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United Kingdom Hardware

Raspberry Pi Passes EU Electromagnetic Compatibility Testing 137

Posted by timothy
from the red-tape-dissolved-by-logic dept.
A week ago, we posted news of the delay that the Raspberry Pi Foundation faced because of a requirement that their boards be tested to comply with EU regulations. Now, the word is in, and the Raspberry Pi passed those tests without needing any modifications. From their post describing the ordeal: "The Raspberry Pi had to pass radiated and conducted emissions and immunity tests in a variety of configurations (a single run can take hours), and was subjected to electrostatic discharge (ESD) testing to establish its robustness to being rubbed on a cat. It’s a long process, involving a scary padded room full of blue cones, turntables that rise and fall on demand, and a thing that looks a lot like a television aerial crossed with Cthulhu."
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Raspberry Pi Passes EU Electromagnetic Compatibility Testing

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  • by mr_lizard13 (882373) on Friday April 06, 2012 @07:36PM (#39603203)
    Thank goodness it passed the cat rubbing test. We Europeans love rubbing electronic devices on our cats.
  • Pics? (Score:3, Funny)

    by walkerp1 (523460) on Friday April 06, 2012 @07:38PM (#39603213)
    Am I the only one that desperately wants to see pictures of the Cthulhu antenna?
  • by jtownatpunk.net (245670) on Friday April 06, 2012 @07:49PM (#39603289)

    Bad kitty! That's my Pot Pi! No! You're a bad kitty!

  • by Arancaytar (966377) <arancaytar.ilyaran@gmail.com> on Friday April 06, 2012 @07:50PM (#39603291) Homepage

    full of blue cones, turntables that rise and fall on demand, and a thing that looks a lot like a television aerial crossed with Cthulhu.

    Also, cats.

  • Scary???? (Score:1, Interesting)

    by pe1rxq (141710)

    Am I the only one scared by these guys?????
    They think they can design a PCB yet are scared of some simple measuring equipment. (I have been involved with and designed several products which had to go through CE testing and that stuff is NOT scary if you known what they are doing).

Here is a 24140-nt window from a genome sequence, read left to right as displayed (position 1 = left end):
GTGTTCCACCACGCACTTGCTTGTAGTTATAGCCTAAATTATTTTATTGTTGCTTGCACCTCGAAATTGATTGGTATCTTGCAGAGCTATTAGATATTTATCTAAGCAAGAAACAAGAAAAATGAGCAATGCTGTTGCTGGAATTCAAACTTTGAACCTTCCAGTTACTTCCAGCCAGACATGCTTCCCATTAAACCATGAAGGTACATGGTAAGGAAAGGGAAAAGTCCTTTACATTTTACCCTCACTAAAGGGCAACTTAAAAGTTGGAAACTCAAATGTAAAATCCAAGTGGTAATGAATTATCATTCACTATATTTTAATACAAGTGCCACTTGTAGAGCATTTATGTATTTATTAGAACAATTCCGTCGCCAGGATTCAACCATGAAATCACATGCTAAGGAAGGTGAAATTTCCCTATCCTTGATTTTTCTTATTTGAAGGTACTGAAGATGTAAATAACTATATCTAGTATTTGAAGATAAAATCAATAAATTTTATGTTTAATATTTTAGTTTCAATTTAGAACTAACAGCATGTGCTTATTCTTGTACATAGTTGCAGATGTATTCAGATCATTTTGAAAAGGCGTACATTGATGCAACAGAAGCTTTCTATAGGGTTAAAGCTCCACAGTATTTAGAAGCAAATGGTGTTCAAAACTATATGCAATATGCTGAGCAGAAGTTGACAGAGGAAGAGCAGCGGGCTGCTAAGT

I really hope the summary is just joking about the antennna.... if not: stay away from Raspberry Pi: it is designed by clueless idiots.

    • Re: (Score:2, Insightful)

      by Anonymous Coward

      It was written by the PR person, not the engineers.

    • Re:Scary???? (Score:5, Insightful)

      by Psychotria (953670) on Friday April 06, 2012 @07:56PM (#39603363)

      I actually thought the comment was tongue-in-cheek, so, no I am not scared by them.

    • by chispito (1870390) on Friday April 06, 2012 @07:57PM (#39603369)
      The PR person is a food blogger who does this for free in her spare time because she is married to one of the foundation Trustees. Cut her a little slack.
    • I'm terrified by people who use multiple punctuation marks. Mostly because it indicates that they're probably a 13-year-old girl, an incredibly dangerous group of people to be talking to on the internet.

      • I'm terrified by people who use multiple punctuation marks. Mostly because it indicates that they're probably a 13-year-old girl, an incredibly dangerous group of people to be talking to on the internet.

        That's not a troll, it's true (as well as being funny) because you never know when one of those thirteen-year-olds will turn out to be a 57-year-old FBI agent.

    • by Anonymous Coward

      Yeah, but they had already built 10000 of the things and their distributors were refusing to sell them until they passed CE. So if there was _one_ mistake that required hardware modification then the entire batch of 10000 had to be repaired (again, since they already had to replace the ethernet port) or scrapped. Not to mention the angry community members who have *already* paid for their pi.

      So maybe you dont need to be a "clueless idiot" to feel a little nervous.